Three antibiotics that, individually, are not effective against a drug-resistant staph infection can kill the deadly pathogen when combined as a trio, according to researchers at Washington University School of Medicine in St. Louis. They have killed the bug — methicillin-resistant Staphylococcus aureus (MRSA) — in test tubes and laboratory mice, and believe the same strategy may work in people.
Infections with one of the most troublesome and least understood antibiotic-resistant “superbugs” are increasing at alarming rates, particularly in health-care settings. But by studying A. baumannii, a frequent cause of difficult-to-treat infections in hospitals, researchers have identified a naturally occurring process that restores its vulnerability to antibiotics.
Victoria J. Fraser, MD, head of the Department of Medicine, was a featured speaker at TEDxStLouisWomen, Thursday, May 28. The presentations were part of TEDWomen, a national conference focused on women and girls as creators and change-makers. Fraser spoke about antibiotic resistance and its evolution into a public health crisis.
Scientists, including researchers from Washington University School of Medicine, have found antibiotic resistance genes in the bacterial flora of a South American tribe that never before had been exposed to antibiotic drugs. The findings suggest that bacteria in the human body have had the ability to resist antibiotics since long before such drugs were ever used to treat disease.
Antibiotic resistance is poised to spread rapidly around the globe among bacteria frequently implicated in respiratory and urinary infections in hospital settings, according to new research at the School of Medicine.
It was big news this week when Nature published the discovery of a new antibiotic, teixobactin. Teixobactin, which kills bacteria by a different pathway than other antibiotics, represented the first new class of antibiotics to be discovered in 30 years. But, says, Michael S. Kinch of Washington University in St. Louis, the drug itself may be less important than the way it was found.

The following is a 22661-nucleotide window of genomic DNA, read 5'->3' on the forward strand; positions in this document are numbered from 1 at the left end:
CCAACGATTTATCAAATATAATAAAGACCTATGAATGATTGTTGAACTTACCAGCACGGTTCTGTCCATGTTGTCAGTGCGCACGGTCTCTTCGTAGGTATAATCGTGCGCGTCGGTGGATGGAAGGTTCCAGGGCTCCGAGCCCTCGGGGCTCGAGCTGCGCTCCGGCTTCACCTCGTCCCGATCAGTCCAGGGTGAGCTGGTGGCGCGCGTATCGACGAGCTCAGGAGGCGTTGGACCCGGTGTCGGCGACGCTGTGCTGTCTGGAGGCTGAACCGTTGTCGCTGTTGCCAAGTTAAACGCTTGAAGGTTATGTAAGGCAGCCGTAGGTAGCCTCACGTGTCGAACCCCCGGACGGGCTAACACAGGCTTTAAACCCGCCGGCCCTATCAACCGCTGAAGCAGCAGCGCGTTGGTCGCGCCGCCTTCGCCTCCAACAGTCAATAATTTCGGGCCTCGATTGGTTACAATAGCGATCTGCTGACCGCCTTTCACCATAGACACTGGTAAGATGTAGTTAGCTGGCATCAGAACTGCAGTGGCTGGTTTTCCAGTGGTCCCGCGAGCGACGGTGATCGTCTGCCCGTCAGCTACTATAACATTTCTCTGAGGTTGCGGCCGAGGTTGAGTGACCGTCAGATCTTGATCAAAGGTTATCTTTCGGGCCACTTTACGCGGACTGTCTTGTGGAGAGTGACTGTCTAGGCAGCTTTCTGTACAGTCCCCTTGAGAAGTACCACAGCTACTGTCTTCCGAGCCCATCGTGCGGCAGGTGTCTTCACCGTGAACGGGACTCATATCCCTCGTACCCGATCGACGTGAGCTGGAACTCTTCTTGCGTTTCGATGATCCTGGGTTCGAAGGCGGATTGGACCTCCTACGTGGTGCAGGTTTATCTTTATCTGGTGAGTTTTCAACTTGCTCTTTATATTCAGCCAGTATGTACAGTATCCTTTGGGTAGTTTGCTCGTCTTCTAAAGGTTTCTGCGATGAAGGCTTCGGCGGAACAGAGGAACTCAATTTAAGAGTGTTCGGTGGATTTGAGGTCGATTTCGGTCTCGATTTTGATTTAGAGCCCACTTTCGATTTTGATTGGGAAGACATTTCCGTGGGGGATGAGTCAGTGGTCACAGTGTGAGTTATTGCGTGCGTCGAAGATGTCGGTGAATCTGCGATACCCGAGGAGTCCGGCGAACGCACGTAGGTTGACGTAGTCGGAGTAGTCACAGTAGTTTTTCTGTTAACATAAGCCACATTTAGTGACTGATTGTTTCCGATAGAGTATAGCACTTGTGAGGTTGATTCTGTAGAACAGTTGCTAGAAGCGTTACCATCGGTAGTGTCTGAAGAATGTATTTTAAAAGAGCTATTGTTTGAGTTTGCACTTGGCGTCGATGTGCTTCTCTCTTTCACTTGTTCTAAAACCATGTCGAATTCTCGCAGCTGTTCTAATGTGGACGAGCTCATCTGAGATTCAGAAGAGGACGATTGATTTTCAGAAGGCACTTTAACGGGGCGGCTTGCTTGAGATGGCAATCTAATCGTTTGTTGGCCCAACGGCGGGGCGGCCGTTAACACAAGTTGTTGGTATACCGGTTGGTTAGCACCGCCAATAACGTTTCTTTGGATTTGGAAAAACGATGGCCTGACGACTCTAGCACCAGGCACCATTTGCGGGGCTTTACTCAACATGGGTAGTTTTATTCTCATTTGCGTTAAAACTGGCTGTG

A novel antibiotic delivery system would exploit small molecules called siderophores that bacteria secrete to scavenge for iron in their environments. Each bacterium has its own system of siderophores, which it pumps across its cell membrane before releasing the iron the siderophores hold. If an antibiotic were linked to one of these scavenger molecules, it would be converted into a tiny Trojan horse that would smuggle antibiotics inside a bacterium’s cell membrane.
Bacteria that naturally live in the soil have a vast collection of genes to fight off antibiotics, but they are much less likely to share these genes than infectious bacteria, a new study by researchers at the School of Medicine has revealed. Shown is senior author Gautam Dantas, PhD.
Washington University in St Louis chemist Timothy Wencewicz says we’ll stay ahead of antibiotic resistance only if we find drugs with new scaffolds, or core chemical structures. One promising candidate, an antibiotic made by a bacterium than infects plants, caught his attention because it contains an “enchanted ring,” the beta-lactam ring that is found in penicillin. In this drug candidate, however, it acts against a different target than the penicillins.
Friendly microbes in the intestinal tracts of healthy American children have numerous antibiotic resistance genes, according to results of a pilot study by scientists at the School of Medicine. The genes are cause for concern because they can be shared with harmful microbes, interfering with the effectiveness of antibiotics in ways that can contribute to serious illness and, in some cases, death. Pictured is the study’s senior author, Gautum Dantas, PhD.